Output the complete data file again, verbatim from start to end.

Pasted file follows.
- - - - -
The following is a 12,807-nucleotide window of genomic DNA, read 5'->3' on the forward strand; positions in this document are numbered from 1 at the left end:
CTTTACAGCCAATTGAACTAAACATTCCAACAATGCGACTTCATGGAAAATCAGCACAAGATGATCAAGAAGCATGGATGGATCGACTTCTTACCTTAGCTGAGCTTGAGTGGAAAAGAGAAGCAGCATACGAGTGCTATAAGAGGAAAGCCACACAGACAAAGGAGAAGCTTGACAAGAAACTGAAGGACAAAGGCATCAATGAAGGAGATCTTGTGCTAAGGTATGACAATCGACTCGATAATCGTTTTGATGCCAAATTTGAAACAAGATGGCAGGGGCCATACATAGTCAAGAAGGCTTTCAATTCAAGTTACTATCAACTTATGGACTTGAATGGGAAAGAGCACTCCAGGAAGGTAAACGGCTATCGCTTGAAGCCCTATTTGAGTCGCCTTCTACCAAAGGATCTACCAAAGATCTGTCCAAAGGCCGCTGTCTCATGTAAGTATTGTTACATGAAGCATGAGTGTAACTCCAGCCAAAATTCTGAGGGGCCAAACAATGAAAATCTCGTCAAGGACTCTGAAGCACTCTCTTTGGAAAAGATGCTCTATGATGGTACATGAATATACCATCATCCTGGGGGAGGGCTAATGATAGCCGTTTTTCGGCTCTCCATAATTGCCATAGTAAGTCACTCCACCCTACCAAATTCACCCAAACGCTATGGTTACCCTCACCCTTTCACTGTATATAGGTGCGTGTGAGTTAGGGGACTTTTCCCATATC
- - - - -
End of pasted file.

The following is a 12,807-nucleotide window of genomic DNA, read 5'->3' on the forward strand; positions in this document are numbered from 1 at the left end:
CTTTACAGCCAATTGAACTAAACATTCCAACAATGCGACTTCATGGAAAATCAGCACAAGATGATCAAGAAGCATGGATGGATCGACTTCTTACCTTAGCTGAGCTTGAGTGGAAAAGAGAAGCAGCATACGAGTGCTATAAGAGGAAAGCCACACAGACAAAGGAGAAGCTTGACAAGAAACTGAAGGACAAAGGCATCAATGAAGGAGATCTTGTGCTAAGGTATGACAATCGACTCGATAATCGTTTTGATGCCAAATTTGAAACAAGATGGCAGGGGCCATACATAGTCAAGAAGGCTTTCAATTCAAGTTACTATCAACTTATGGACTTGAATGGGAAAGAGCACTCCAGGAAGGTAAACGGCTATCGCTTGAAGCCCTATTTGAGTCGCCTTCTACCAAAGGATCTACCAAAGATCTGTCCAAAGGCCGCTGTCTCATGTAAGTATTGTTACATGAAGCATGAGTGTAACTCCAGCCAAAATTCTGAGGGGCCAAACAATGAAAATCTCGTCAAGGACTCTGAAGCACTCTCTTTGGAAAAGATGCTCTATGATGGTACATGAATATACCATCATCCTGGGGGAGGGCTAATGATAGCCGTTTTTCGGCTCTCCATAATTGCCATAGTAAGTCACTCCACCCTACCAAATTCACCCAAACGCTATGGTTACCCTCACCCTTTCACTGTATATAGGTGCGTGTGAGTTAGGGGACTTTTCCCATATC